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Import cargo volume returning to normal amid efforts to minimize impact of attacks

cargo ship
Carriers are avoiding the Red Sea and the initial surge in shipping prices and delays is subsiding.

The supply chain is adjusting to ongoing Houthi rebel attacks on commercial vessels in the Red Sea.

Retailers continue to work with their partners to mitigate the impact of disruptions from the Red Sea and Panama Canal restrictions, according to the new Global Port Tracker report by the National Retail Federation and Hackett Associates. Inbound cargo volume at the nation’s major container ports is on track to show year-over-year increases through the first half of 2024 as

“Cargo has been rerouted and goods are arriving where they are needed and in time to meet consumer demand despite the ongoing challenges,” said NRF VP for supply chain and customs policy Jonathan Gold. “Retailers have been impacted by costs and shipping delays, but they are working to minimize any impact on consumers.”

Carriers are avoiding the Red Sea and the initial surge in shipping prices and delays is subsiding, according to Hackett Associates founder Ben Hackett. Some cargo that previously traveled from Asia via the Red Sea and Suez Canal across the Atlantic to the U.S. East Coast is now going around the Cape of Good Hope instead.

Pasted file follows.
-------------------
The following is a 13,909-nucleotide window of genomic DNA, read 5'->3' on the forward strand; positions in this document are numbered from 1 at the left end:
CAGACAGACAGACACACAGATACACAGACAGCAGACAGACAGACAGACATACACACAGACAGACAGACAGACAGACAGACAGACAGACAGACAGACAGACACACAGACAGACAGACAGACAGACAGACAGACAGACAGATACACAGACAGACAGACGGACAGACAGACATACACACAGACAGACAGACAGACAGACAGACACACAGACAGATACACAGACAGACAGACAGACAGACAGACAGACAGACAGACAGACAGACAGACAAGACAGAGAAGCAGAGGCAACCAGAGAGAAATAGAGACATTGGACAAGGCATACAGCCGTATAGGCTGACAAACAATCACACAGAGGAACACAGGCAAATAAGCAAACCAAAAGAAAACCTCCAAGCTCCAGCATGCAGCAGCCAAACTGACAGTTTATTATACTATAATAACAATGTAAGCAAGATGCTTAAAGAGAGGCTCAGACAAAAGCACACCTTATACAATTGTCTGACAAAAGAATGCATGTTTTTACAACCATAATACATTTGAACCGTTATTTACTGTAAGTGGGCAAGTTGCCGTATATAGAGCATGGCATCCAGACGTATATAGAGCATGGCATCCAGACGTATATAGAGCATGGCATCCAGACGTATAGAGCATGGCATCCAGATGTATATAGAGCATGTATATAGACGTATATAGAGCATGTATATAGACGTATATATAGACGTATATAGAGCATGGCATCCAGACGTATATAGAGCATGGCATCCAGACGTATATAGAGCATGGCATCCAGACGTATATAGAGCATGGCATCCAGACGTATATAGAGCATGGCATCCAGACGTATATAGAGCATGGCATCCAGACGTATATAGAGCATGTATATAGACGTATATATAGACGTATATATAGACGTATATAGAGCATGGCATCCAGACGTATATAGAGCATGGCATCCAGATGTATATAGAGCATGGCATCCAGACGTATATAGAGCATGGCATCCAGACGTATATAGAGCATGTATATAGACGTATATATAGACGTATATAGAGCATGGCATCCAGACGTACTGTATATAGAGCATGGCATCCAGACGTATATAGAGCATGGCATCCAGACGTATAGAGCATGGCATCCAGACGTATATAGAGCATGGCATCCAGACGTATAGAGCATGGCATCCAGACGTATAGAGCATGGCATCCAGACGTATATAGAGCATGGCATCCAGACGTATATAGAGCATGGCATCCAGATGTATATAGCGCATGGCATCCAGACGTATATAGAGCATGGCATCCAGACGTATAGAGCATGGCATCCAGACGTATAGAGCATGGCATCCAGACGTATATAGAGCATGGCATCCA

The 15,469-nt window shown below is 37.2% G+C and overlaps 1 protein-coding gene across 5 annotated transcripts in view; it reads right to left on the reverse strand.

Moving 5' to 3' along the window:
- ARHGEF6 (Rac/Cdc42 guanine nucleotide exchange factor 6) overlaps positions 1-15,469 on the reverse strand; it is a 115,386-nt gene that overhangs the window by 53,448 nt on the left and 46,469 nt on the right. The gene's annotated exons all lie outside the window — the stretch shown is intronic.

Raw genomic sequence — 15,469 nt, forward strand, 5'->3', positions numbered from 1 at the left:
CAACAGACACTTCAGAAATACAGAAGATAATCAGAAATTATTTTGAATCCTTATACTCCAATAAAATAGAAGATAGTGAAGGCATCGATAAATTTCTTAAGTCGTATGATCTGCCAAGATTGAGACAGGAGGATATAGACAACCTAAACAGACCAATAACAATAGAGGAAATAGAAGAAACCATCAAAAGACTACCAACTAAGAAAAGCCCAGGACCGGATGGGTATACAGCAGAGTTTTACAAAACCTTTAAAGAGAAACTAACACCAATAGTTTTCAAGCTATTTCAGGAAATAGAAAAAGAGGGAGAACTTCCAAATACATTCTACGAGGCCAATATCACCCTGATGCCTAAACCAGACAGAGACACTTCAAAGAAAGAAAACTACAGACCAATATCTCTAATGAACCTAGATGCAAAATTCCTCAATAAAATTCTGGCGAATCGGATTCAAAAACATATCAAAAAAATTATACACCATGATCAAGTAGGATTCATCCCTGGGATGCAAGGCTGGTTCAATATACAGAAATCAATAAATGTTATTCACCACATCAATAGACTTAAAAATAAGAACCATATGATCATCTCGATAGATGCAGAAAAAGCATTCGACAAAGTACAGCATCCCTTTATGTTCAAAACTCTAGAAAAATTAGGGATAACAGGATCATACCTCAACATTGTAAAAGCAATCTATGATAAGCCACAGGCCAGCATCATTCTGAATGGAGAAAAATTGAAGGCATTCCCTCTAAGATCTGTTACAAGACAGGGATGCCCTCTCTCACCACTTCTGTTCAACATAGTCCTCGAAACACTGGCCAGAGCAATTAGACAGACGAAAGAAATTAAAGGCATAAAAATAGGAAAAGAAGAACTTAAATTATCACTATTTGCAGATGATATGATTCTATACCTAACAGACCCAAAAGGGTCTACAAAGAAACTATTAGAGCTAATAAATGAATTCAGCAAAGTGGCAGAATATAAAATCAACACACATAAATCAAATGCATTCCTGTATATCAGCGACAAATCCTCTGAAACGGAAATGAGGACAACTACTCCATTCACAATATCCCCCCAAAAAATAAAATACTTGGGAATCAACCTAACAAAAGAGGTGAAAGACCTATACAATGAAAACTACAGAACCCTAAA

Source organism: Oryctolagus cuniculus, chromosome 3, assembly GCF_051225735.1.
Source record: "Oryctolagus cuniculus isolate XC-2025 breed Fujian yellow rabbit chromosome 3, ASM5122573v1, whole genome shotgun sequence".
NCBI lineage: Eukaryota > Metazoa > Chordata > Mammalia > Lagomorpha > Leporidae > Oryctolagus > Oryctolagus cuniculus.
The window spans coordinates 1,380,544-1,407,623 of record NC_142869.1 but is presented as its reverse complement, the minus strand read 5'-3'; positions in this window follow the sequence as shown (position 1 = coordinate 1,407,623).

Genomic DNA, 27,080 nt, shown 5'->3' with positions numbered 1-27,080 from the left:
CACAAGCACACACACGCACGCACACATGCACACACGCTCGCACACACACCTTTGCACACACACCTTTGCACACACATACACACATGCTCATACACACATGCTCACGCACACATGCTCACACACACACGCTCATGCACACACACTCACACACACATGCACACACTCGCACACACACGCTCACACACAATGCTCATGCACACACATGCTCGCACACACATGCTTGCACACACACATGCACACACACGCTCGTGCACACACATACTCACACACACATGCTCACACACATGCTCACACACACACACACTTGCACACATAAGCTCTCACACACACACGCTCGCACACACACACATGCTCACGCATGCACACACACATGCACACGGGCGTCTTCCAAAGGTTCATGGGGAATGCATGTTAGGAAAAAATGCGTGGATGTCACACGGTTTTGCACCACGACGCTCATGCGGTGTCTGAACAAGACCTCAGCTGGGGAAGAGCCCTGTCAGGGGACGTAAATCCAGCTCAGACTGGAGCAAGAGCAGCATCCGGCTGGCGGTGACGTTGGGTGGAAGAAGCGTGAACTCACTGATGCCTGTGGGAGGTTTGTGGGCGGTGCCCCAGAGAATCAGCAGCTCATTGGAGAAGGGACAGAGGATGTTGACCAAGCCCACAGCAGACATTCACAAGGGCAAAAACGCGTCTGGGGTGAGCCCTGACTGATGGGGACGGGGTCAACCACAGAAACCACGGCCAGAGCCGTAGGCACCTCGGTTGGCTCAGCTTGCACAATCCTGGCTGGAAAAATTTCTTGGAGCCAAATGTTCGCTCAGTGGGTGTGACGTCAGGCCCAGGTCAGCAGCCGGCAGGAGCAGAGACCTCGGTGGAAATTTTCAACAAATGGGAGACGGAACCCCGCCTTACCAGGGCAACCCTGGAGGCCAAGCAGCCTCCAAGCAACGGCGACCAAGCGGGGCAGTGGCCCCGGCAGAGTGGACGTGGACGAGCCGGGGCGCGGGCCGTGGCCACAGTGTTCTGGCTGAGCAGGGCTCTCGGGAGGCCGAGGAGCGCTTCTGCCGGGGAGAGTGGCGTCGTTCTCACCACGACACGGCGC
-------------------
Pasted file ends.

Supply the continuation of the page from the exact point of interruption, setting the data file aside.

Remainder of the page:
There has been an uptick in cargo shipped across the Pacific to the West Coast. And some ships are traveling across the Pacific and through the Panama Canal to reach the East Coast.

“Despite the shipping disruptions cause by Houthi rebels in the Red Sea, the global trade of consumer goods, industrial materials and bulk commodities continues to flow relatively smoothly,” Hackett said. “Fear of an inflationary impact due to the raised cost of transportation should be alleviated by now. Retailers and their carrier partners are adjusting to the re-routings and new schedules, which add new costs but those can be partially offset by not having to sail up the Red Sea and not having to pay Suez Canal transit costs. This will continue until there is a resolution and freedom of navigation through the Red Sea and Suez Canal.”

U.S. ports covered by Global Port Tracker handled 1.96 million twenty-foot equivalent units – one 20-foot container or its equivalent – in January, the latest month for which final numbers are available. That was up 4.7% from December and up 8.6% year over year. 

Ports have not yet reported February’s numbers, but Global Port Tracker projected the month at 1.9 million TEU, up 22.7% year over year. March is forecast at 1.77 million TEU, up 8.8% from last year.

February is traditionally the slowest month because of Lunar New Year factory shutdowns in Asia but the timing of the holiday and its impact on cargo and year-over-year comparisons varies. 

April is forecast at 1.84 million TEU, up 3.1% year over year; May at 1.94 million, up 0.5%; June also at 1.94 million TEU, up 5.7%, and July at 1.99 million TEU, up 3.8%.

The first half of 2024 is expected to total 11.5 million TEU, up 7.8% from the same period last year. Imports during 2023 totaled 22.3 million TEU, down 12.8% from 2022.

Global Port Tracker, which is produced for NRF by Hackett Associates, provides historical data and forecasts for the U.S. ports of Los Angeles/Long Beach, Oakland, Seattle and Tacoma on the West Coast; New York/New Jersey, Port of Virginia, Charleston, Savannah, Port Everglades, Miami and Jacksonville on the East Coast, and Houston on the Gulf Coast.

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